The next game is always the biggest game of the season.
That’s cliche, but in the case of the IUP Crimson Hawks, the next game is the biggest game of the season — to this point.
IUP plays host to Gannon on Saturday night at the Kovalchick Convention and Athletic Complex with first place on the line in the Pennsylvania State Athletic Conference West Division. IUP (20-2, 10-2 PSAC West) holds a half-game lead over Gannon (15-8, 10-3) in the 16-game race.
Last year’s IUP-Gannon game drew 3,516 fans, the largest crowd to see a game in the three seasons the Crimson Hawks have been playing at the KCAC, which seats 4,000. This year’s could be bigger, with Giant Eagle distributing vouchers for free tickets and the Crimson Crazies, the team’s student cheering section, promoting the game as “Silent Night” — fans are supposed to remain silent until IUP scores its 10th point, at which point they are supposed to cheer like crazy.
“This is the type of game, when you’re competing for a conference championship, you hope to get a home-court advantage,” IUP coach Joe Lombardi said. “We’d like to get as close as we can to filling the place up, if not selling it out. If you like college basketball, there’s no better place in Pennsylvania to watch a game. If you like teams that play hard and play together, you’ll see two of them on Saturday.”
IUP and Gannon are two good defensive teams with deliberate offenses that have a history of playing grind-it-out games. Gannon won this season’s first matchup, 67-61 in overtime, in Erie on Jan. 15.
Gannon comes in as the hottest team in the PSAC West.
The Golden Knights, 6-7 at the start of January, have won nine of their last 10 games. IUP has won six straight following its only losses of the season.
“They have great competitors and they stress defense, and they’re one of the better defensive teams in the country,” Lombardi said. “They have a very good post player and one of the better guards in the league so they pose a lot of problems on both ends.”
IUP unleashed a newfound and potent transition game in its last four games, all blowout victories. The Crimson Hawks, typically a half-court offense team, are running more this year than in any time in eight seasons under Lombardi. Getting out in transition likely will be harder against Gannon, which allows only 59.4 points per game and has a rebounding margin of plus-10.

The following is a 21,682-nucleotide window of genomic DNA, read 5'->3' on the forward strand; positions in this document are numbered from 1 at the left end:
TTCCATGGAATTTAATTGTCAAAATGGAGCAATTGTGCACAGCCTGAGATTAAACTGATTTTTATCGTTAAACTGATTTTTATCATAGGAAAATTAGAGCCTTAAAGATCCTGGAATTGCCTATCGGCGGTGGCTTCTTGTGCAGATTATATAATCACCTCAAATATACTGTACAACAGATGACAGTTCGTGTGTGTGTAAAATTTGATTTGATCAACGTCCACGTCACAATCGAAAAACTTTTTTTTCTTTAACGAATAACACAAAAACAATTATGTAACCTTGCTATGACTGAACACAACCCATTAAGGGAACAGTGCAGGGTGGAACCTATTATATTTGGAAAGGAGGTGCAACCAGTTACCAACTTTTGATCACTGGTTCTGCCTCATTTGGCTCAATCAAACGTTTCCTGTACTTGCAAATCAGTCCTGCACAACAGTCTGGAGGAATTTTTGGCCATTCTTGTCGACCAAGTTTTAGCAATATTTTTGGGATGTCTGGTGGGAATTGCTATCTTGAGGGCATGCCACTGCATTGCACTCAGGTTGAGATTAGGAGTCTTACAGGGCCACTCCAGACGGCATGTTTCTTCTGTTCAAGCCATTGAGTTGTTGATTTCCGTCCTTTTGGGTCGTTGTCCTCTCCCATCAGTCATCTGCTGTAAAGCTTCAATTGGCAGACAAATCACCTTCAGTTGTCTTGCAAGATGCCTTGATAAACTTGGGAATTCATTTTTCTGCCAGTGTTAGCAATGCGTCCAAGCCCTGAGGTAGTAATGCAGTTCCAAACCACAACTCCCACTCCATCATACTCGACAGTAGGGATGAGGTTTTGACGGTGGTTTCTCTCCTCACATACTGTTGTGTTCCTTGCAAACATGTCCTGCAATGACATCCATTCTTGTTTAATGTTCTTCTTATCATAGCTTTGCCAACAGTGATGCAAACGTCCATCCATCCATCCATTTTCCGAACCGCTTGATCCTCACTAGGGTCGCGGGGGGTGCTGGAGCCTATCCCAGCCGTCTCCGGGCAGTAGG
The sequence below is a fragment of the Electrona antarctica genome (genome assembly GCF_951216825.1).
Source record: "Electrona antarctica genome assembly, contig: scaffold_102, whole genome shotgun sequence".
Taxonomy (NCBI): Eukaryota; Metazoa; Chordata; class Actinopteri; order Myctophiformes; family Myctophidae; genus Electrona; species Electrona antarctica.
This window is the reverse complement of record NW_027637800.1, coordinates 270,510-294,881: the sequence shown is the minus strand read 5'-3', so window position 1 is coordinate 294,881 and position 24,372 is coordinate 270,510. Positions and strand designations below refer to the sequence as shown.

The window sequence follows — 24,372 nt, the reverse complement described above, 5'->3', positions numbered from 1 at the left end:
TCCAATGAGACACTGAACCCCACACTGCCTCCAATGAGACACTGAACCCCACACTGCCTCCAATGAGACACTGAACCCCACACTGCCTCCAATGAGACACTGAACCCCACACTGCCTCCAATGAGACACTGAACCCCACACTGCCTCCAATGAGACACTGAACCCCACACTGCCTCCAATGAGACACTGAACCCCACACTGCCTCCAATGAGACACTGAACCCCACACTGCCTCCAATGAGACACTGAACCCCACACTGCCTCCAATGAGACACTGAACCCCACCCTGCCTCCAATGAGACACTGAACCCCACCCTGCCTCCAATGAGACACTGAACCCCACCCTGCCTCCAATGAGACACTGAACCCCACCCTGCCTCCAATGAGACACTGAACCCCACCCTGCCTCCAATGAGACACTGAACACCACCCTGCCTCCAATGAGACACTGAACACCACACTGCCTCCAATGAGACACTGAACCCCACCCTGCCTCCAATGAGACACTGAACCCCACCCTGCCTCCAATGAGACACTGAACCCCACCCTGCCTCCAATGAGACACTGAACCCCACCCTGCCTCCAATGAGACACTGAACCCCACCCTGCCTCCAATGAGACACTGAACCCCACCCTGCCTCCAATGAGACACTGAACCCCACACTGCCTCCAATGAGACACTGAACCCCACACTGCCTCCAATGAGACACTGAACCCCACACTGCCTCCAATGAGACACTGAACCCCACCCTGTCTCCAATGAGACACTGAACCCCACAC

The addition of Brandon Norfleet, a 6-foot-4 sophomore guard who thrives in the open court, has helped fuel the surge on a team that plays with a smaller lineup than IUP has used in the past.
“I don’t think we’ve reinvented ourselves,” Lombardi said. “We’ve just grown over the last few weeks as a team. Even though we’ve had a stretch of winning by a big margin, I remind the guys that we’re never that good. I’m not drinking that juice and feeling that we have it solved and everything figured out. I do know we’re doing some things well: sharing the ball, passing, really playing for each other and caring about each other.
“We play the top three teams in the league in the next two weeks, and if we’re able to perform at a high level, then maybe we have reinvented ourselves. Right now I think we’ve gotten somewhat better. We still have to play better at both ends of the floor if we want to win a conference championship, which is what we’re shooting for now.”
Lombardi figures there aren’t many, if any, blowout victories coming in the last four game of the regular season. IUP plays host to Gannon, Mercyhurst and Edinboro in succession before closing the regular season on the road at Slippery Rock. Those opponents, with the exception of Edinboro, hold the second through fourth spots in the division.
“I just enjoy when we win by one and the guys play hard and play together,” Lombardi said. “I like the attitude of this team and the culture that we have. I’ve said a number of times: You start with a roster, a bunch of guys on the roster with the same uniforms that go through the same practices, and as time goes on you hope to have a team, and to do that they have to sacrifice some of themselves for each other. You hope they begin to love one another. That’s a powerful word, but when you make sacrifices and are committed to each other, that’s what love is. These guys have a really strong feeling for each other, and they’re growing, and I’m proud of where we’re at. But we’ve just set the stage right now.”
IUP started a new season with returning starters and seniors Marcel Souberbielle and Mathis Keita, first-time starting point guard Devante Chance and four new players in the regular rotation of eight.
“We really want to do it for everybody on the team — Marcel and Mathis, it’s their last year,” Jeremy Jeffers, one of the first-year players, said. “We’ve really been in a great mindset the last couple weeks, and we’re trying not to lose the rest of the season. That’s our goal, and we’re trying to achieve it.”